In an interview entitled “A leading socialist explains what Bernie Sanders’s socialism gets right – and wrong” DSA vice-chair, Bhaskar Sunkara, responded to the Sanders speech in Vox. Sunkara is the founding editor of Jacobin, a magazine that offers "socialist perspectives on politics, economics, and culture. The print magazine is released quarterly and reaches over 10,000 subscribers, in addition to a web audience of 600,000 a month.”
Sunkara characterized the speech as
a decent start and not far enough. Socialism has been lost in American politics for a generation, swallowed up by Cold War politics and the broader assault on the labor movement, and the defeat of even the most modest of incremental reform tendencies within liberalism, so just having someone calling themselves a socialist on the national stage is incredible. It gives people like me the chance to contrast our vision of socialism with Sanders’s, while still being broadly supportive of many of the things he wants to do and the impulses of those who support him.
Socialists support struggles for redistribution. They’re vital. But our focus is often on ownership and control, not just these questions of distribution. So while we support things like breaking up the banks, we do so as a prelude to something like bank nationalization and socializing finance.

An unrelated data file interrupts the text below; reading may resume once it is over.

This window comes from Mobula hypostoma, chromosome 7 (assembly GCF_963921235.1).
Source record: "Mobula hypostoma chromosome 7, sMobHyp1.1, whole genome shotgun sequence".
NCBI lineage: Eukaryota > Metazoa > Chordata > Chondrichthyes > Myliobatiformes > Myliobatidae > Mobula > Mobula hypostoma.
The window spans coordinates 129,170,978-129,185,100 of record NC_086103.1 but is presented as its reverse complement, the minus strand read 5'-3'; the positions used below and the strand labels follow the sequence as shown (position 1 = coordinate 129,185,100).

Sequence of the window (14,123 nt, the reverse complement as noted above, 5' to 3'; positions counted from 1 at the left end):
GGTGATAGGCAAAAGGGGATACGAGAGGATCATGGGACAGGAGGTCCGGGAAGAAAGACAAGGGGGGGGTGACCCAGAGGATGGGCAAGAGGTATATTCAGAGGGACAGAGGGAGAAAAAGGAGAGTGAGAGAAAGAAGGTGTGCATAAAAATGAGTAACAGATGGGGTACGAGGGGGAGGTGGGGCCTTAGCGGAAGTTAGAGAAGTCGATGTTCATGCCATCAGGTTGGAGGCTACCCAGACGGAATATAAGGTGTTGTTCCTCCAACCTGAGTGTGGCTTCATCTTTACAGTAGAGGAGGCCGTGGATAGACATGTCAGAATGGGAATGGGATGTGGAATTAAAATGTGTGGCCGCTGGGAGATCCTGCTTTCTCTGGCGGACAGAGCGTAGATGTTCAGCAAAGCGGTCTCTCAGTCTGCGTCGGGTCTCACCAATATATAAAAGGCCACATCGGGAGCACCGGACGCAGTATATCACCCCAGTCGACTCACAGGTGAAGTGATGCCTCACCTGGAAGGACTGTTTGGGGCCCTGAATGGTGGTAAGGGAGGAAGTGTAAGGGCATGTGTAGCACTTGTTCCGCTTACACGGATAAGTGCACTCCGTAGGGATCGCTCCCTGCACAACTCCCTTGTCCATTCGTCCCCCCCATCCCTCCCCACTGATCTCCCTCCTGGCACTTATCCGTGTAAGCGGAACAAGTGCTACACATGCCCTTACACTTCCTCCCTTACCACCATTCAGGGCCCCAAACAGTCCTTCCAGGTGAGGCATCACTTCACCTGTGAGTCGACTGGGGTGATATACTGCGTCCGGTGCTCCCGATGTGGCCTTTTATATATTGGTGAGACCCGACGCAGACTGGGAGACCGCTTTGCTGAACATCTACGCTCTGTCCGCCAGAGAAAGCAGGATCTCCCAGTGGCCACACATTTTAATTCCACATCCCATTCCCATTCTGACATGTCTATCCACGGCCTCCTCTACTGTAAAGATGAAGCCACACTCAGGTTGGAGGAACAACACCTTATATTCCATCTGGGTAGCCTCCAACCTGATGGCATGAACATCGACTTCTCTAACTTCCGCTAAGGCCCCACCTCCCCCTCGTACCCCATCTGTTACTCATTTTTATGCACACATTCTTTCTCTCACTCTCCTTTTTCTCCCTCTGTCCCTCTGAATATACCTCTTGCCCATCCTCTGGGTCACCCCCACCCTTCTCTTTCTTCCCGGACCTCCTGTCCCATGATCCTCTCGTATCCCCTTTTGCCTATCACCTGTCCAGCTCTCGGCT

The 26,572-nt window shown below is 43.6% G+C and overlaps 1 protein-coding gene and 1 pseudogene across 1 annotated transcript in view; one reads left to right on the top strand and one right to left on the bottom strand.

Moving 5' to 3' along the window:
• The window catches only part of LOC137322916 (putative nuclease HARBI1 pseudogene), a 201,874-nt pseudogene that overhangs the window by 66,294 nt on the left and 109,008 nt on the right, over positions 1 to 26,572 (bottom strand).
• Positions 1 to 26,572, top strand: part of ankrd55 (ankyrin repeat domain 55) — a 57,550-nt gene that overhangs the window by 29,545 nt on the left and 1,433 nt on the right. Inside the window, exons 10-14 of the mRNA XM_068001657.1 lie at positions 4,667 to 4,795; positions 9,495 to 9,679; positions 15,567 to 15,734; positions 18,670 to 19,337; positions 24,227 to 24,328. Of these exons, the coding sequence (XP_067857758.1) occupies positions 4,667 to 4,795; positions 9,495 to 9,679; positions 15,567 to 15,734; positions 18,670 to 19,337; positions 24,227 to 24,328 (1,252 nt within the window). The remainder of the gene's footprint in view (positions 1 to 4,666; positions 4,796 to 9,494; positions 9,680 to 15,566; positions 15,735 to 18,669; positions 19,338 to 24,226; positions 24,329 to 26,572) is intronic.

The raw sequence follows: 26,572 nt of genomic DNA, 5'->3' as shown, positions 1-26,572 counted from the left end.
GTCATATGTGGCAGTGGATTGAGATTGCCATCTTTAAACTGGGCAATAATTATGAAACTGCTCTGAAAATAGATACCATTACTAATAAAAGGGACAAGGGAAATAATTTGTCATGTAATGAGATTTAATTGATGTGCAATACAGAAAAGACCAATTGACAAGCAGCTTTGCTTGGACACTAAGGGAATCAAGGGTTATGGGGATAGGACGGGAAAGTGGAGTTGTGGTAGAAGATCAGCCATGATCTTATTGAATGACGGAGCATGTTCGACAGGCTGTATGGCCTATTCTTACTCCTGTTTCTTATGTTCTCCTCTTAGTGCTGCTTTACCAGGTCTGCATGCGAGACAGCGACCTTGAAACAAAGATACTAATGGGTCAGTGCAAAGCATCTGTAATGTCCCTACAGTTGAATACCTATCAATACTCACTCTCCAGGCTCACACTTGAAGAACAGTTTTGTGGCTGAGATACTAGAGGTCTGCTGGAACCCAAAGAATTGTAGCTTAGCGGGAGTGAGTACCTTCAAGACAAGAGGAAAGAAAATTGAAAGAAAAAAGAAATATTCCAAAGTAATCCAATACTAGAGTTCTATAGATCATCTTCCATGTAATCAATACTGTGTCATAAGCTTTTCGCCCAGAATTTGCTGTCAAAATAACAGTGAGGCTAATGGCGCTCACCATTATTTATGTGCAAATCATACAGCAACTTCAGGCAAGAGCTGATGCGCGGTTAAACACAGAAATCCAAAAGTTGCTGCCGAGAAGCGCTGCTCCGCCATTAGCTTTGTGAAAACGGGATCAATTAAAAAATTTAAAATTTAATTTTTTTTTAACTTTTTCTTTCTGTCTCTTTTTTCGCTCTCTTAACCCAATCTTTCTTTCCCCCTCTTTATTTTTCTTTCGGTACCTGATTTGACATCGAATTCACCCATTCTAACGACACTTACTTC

Sanders is, in many ways, a good social democrat. That’s not a bad start, but we want to not only build a welfare state, but go beyond it. We want a society in which political democracy is extended into economic and social realms as well, where workers own and control their places of employment, not just get a decent wage.
The Sanders speech and his campaign opens an important political space for a discussion in the media of democratic socialism and the need for political and economic change, an opportunity that has been substantially closed for most of the last 50 years.
Bernie’s view of democratic socialism is substantive. He was able to make his case in an hour-long presentation, not the 2 minute time limits of the so-called national debates on television.
The speech and reactions to it provide an opportunity for the left to dialogue and to discuss our differences. More importantly, we need to create a broad left with the ability to reach out to millions of working people. We need 10,000 organizers able and willing to discuss and clarify these issues while building a political movement that builds on the Sanders campaign and continues to build after the campaign.
Frankly, we can’t build socialism individually. We need to work together. DSA is committed to both helping people to understand the nature and necessity of democratic socialism AND to building the organization and infrastructure to create a vibrant socialist movement.
People of good will can join us in Democratic Socialist of America. Readers can sign up at the link at the upper right.
Many hands make the burden lighter.
Duane Campbell is a professor emeritus of bilingual multicultural education at California State University Sacramento, a union activist for over 40 years, and former chair of Sacramento DSA. He blogs on politics, education and labor at www.choosingdemocracy.blogspot.com and www.talkingunion.wordpress.com.